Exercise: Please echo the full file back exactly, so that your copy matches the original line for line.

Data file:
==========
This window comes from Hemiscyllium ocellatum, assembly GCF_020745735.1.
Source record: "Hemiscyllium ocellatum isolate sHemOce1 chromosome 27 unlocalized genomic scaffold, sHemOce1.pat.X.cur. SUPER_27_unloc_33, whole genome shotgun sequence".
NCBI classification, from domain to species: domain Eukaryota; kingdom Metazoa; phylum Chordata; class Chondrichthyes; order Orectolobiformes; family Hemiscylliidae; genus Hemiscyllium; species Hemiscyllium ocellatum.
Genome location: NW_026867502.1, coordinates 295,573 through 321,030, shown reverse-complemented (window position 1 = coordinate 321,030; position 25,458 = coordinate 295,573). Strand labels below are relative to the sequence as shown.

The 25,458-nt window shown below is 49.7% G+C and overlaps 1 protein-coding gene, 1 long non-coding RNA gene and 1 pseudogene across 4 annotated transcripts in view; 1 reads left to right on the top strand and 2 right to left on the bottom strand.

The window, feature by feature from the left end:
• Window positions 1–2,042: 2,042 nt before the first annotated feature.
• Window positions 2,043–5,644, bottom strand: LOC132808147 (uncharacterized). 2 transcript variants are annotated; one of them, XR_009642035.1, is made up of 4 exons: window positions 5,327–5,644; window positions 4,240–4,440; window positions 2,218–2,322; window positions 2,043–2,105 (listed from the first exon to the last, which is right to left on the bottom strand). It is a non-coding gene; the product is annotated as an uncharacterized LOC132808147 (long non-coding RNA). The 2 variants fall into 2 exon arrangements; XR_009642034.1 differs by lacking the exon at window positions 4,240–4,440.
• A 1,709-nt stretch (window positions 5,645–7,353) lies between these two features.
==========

This window comes from Hemiscyllium ocellatum, assembly GCF_020745735.1.
Source record: "Hemiscyllium ocellatum isolate sHemOce1 chromosome 27 unlocalized genomic scaffold, sHemOce1.pat.X.cur. SUPER_27_unloc_33, whole genome shotgun sequence".
NCBI classification, from domain to species: domain Eukaryota; kingdom Metazoa; phylum Chordata; class Chondrichthyes; order Orectolobiformes; family Hemiscylliidae; genus Hemiscyllium; species Hemiscyllium ocellatum.
Genome location: NW_026867502.1, coordinates 295,573 through 321,030, shown reverse-complemented (window position 1 = coordinate 321,030; position 25,458 = coordinate 295,573). Strand labels below are relative to the sequence as shown.

The 25,458-nt window shown below is 49.7% G+C and overlaps 1 protein-coding gene, 1 long non-coding RNA gene and 1 pseudogene across 4 annotated transcripts in view; 1 reads left to right on the top strand and 2 right to left on the bottom strand.

The window, feature by feature from the left end:
• Window positions 1–2,042: 2,042 nt before the first annotated feature.
• Window positions 2,043–5,644, bottom strand: LOC132808147 (uncharacterized). 2 transcript variants are annotated; one of them, XR_009642035.1, is made up of 4 exons: window positions 5,327–5,644; window positions 4,240–4,440; window positions 2,218–2,322; window positions 2,043–2,105 (listed from the first exon to the last, which is right to left on the bottom strand). It is a non-coding gene; the product is annotated as an uncharacterized LOC132808147 (long non-coding RNA). The 2 variants fall into 2 exon arrangements; XR_009642034.1 differs by lacking the exon at window positions 4,240–4,440.
• A 1,709-nt stretch (window positions 5,645–7,353) lies between these two features.